• When Dean Beckwith, a retired ELCA pastor, originally bought the property he now lives on in Saddle Lake, Mich., he was immediately intrigued by the old well house that stood on a portion of the half-acre lot. So when a contractor suggested tearing it down to build a garage, Beckwith refused: “I always thought it would be nice to have it be a little chapel on the land.” For a while though, the well house went through a bit of an identity crisis. “At first I just used it to store lawn furniture,” Beckwith said. “But it had a steeple on it that I built and added about 15 years ago with the idea of it becoming a chapel someday. So it was an odd-looking building for a while — a shed, which wasn’t really a shed, with a steeple on top.” But then something — or rather, someone — helped inspire Beckwith to make his dream come to fruition: his wife, Laura, whom he married seven years ago.  “I’d told Laura about my idea and we agreed that if it was going to happen, it should happen soon because we weren’t getting any younger,” he said. When the chapel project was finally completed a few years ago, Beckwith planned a surprise dedication of it on his wife’s 70th birthday, where he unveiled its name: Laura Chapel. “I had an inkling he was planning something for my birthday, but I had no clue he was doing this chapel dedication,” she said. “To have that named after me was quite an honor. We had dear friends who helped plan the whole thing and about 50 people showed up for the celebration. When I think about it, I still get kind of emotional. He thinks I’m pretty special, I guess.”  Beckwith wrote a formal dedication program and had the praise band fromImmanuel Lutheran Church, Allegan, Mich., where he’d served as interim pastor, perform the music for the service.  In addition to the personal significance the chapel has for the couple, it also holds a great deal of history. The altar in the chapel was given to Beckwith from what was originally First English Lutheran Church (now Peace) in South Haven, Mich., where he grew up. Judging from a keyhole to a cabinet on the back of the altar, the fixture dates to the early 1900s. 

  • It has come down to the final 460 words (the length of these missives). This is my last column as editor of The Lutheran. I’ve made some of the points that follow over the years, others are new. Here are 10 of my top takeaways after 10 years as editor. • Don’t judge The Lutheran by just one article in one month. That’s simply unfair. • For certain matters such as publication of denominational notices, The Lutheran serves an official purpose in the ELCA. It’s not, however, “official” in the sense that every word, photograph or advertisement carries the endorsement of the ELCA or represents its “official” position. • You’ll find uplifting elements even in articles that by their subject matter appear to be negative. Articles can be filled with reports of congregations taking positive action to face their challenges. Consider the full article. • The notion of scarcity vs. abundance is gaining currency in the ELCA. No one wants to focus only on the negative. That’s a prescription for defeat. An abundance worldview can also run amok with unending happy-happy-happy. Let’s not deceive ourselves either way. • Quotes are used in articles with the understanding that readers will or should know they are that person’s opinion. The question for The Lutheran is: “When do we — should we — shift gears from journalism to apologetics?” • Civility is a concept that appears to be waning. If not me, listen to Martin Luther King Jr. on this: “People fail to get along because they fear each other; they fear each other because they don’t know each other; they don’t know each other because they have not communicated with each other.” • It’s been said that alcohol removes the thin veneer we call civilization. Ditto the Internet. Heed Martin Luther’s admonition: “The most dangerous sin of all is the presumption of righteousness.” • Then there’s Luther’s explanation to the eighth commandment: “[W]e do not tell lies about our neighbors, betray or slander them, or destroy their reputations. Instead, we are to come to their defense, speak well of them and interpret everything they do in the best possible light.” • We do so much more together than separately in the ELCA. We confess one holy, catholic and apostolic church. Congregations are part of something bigger. • I salute the people who, over the past decade, helped make this magazine happen. God bless them all: Megan Brandsrud, Kathryn Brewer, Bette Bruce, Barbara Fletcher, Elizabeth Hunter, Kathleen Kastilahn, Andrea Kulik, Amber Leberman, Jeremy Ott, Curt Peterson, Melissa Ramirez Cooper, Julie Sevig, Sonia Solomonson, Joel Stombres, Erin Strybis and Michael Watson. Finally, I leave you with the Scripture verse I hold most dear, Romans 8:38-39. I intentionally ask that you look it up — to keep that Bible near.Goodbye, dear readers. It was a privilege to be your editor.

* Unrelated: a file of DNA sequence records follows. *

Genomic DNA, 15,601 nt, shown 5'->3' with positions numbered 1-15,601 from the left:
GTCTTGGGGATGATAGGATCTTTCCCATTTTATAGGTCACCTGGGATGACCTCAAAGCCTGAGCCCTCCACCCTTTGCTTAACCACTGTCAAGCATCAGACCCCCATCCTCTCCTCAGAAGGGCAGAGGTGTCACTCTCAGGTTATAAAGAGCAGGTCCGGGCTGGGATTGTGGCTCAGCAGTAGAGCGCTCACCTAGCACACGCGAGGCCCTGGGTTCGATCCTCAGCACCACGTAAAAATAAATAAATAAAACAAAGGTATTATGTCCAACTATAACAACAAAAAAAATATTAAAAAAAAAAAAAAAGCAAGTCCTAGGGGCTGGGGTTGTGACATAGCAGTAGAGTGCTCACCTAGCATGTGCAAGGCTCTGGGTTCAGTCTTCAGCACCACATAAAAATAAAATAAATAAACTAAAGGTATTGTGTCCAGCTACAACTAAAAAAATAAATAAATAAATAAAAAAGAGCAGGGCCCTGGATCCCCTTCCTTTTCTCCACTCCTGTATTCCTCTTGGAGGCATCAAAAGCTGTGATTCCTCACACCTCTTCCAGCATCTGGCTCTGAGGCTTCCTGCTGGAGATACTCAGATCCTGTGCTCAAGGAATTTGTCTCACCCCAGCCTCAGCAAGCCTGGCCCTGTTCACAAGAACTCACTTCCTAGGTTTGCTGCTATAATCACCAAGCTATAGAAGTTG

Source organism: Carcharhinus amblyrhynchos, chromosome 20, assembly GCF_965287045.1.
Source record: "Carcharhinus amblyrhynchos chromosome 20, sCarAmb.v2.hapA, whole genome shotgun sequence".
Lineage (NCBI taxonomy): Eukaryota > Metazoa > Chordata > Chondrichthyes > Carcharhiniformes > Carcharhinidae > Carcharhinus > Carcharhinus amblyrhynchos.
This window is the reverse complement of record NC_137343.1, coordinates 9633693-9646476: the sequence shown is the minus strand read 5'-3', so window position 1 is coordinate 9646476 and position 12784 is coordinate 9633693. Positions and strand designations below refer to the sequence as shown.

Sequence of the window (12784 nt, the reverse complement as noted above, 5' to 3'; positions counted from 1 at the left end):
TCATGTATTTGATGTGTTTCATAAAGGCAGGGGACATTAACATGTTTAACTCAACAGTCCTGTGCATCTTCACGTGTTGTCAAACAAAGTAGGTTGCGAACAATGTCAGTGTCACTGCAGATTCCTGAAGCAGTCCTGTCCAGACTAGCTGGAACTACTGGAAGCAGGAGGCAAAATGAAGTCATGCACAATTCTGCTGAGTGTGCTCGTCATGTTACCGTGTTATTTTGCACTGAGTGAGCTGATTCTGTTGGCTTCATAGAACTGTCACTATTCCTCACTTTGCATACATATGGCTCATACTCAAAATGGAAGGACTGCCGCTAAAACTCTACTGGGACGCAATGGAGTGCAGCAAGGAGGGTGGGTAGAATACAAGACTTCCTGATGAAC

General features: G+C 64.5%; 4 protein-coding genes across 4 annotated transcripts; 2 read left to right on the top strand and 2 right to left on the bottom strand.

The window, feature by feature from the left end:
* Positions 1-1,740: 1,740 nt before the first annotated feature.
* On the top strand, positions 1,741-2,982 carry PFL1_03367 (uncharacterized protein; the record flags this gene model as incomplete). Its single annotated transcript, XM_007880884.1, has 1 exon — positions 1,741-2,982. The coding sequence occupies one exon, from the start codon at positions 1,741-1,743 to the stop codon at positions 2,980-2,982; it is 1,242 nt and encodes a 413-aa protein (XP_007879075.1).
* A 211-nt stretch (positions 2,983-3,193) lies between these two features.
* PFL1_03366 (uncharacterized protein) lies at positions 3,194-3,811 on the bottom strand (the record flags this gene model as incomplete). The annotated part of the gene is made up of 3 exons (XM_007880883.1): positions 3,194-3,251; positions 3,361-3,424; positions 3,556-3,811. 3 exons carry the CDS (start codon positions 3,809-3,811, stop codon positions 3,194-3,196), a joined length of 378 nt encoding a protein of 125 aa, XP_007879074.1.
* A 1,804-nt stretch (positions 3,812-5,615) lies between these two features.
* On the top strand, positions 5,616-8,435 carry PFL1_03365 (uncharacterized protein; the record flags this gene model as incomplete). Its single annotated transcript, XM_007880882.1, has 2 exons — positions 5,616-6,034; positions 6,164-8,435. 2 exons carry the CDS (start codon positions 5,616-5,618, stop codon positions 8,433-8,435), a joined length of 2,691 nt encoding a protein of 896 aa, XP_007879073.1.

• We know love by this, that he laid down his life for us — and we ought to lay down our lives for one another. —1 John 3:16 Francis Spufford, a teacher and writer, lives in the United Kingdom. He’s among the 6 percent of citizens there who still worship regularly on Sundays. The Church of England may trot out clergy and bishops for royal coronations, but the overwhelming majority across the pond largely ignores the church. In Spufford’s book Unapologetic (HarperOne 2014), he mentions his daughter: “Sometime over the next year or so, she will discover that her parents are weird. We’re weird because we go to church.” ' How weird are they? To contrast, in the United States the equivalent figure of regular Sunday churchgoers is 26 percent of the population. But here’s what I find doubly interesting from Spufford’s book: “Some surveys, tellingly, reveal that a further 16 percent of Americans claim to be regular churchgoers. From the British perspective this second statistic is even more startling and alien than the first one. The idea of people pretending to be regular churchgoers because it will make them look virtuous — or respectable, or serious, or community-minded — is completely bizarre to us. Here in Britain, it is more likely that people would deny they went to church even if they actually did, on the grounds of embarrassment.” We are living in challenging times for the church. I once had lunch with an employee of the American Bible Society. He told me of the society’s ministry and its translation work in many countries. Our conversation turned toward Europe and England, in particular. He had just toured many of the beautiful Gothic churches dotting the countryside, which were largely empty on Sundays. He said, “You know, Frank, this reality in Europe is coming your way in America. Not as quickly, but it’s coming.”  What are we to do about such realities? If the current trends continue, what will our congregations look like in 25, 50 or 100 years?  Look closely at 1 John 3:16 sometime. Two 3:16s probably come to mind. We tend to recall the more famous one from John’s Gospel: “For God so loved the world that he gave his only Son.” But 1 John 3:16 suggests that if this amazing gift really soaks in, our lives in return will resemble his: “We know love by this, that he laid down his life for us — and we ought to lay down our lives for one another.” This echoes a phrase that says a Christian is a person who should be prepared to look good on wood — someone who’s willing to love in the shape of a cross.  A sacrificial life Recently I was home for lunch during three waves of rain and hail. I stood at the kitchen window and watched a hummingbird nonchalantly sip nectar as ice chunks fell from the sky. Somehow he dodged all of them. I expected the little guy to hightail it for cover, but no — it was a serene scene of nourishment in a context that could clock the bird’s brains out at any second. I was envious of such peace and security, and I concluded that the hummingbird’s behavior involved more than simple survival. It had everything to do with sacrifice — for family, even for a species. It was some built-in inclination to love.